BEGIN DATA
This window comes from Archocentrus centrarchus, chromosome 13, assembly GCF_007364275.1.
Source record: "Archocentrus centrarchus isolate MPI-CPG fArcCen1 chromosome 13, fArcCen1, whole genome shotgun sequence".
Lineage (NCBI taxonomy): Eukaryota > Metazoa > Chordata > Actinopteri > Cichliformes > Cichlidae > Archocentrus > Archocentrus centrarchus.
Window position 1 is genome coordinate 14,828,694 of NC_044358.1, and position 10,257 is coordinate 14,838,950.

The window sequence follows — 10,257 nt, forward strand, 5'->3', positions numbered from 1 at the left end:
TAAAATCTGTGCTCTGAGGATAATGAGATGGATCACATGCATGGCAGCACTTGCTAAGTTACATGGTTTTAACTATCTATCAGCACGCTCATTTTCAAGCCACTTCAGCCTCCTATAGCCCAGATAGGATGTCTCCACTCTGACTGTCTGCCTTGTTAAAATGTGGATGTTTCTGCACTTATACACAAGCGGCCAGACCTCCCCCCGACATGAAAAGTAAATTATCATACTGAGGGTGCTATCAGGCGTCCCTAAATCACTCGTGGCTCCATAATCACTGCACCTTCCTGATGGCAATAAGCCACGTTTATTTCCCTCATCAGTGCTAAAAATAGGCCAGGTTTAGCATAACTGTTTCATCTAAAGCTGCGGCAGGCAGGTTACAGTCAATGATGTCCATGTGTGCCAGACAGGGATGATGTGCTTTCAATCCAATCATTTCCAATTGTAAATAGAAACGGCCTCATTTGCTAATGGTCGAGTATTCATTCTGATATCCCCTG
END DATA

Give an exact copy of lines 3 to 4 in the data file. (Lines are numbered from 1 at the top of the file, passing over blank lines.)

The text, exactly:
Lineage (NCBI taxonomy): Eukaryota > Metazoa > Chordata > Actinopteri > Cichliformes > Cichlidae > Archocentrus > Archocentrus centrarchus.
Window position 1 is genome coordinate 14,828,694 of NC_044358.1, and position 10,257 is coordinate 14,838,950.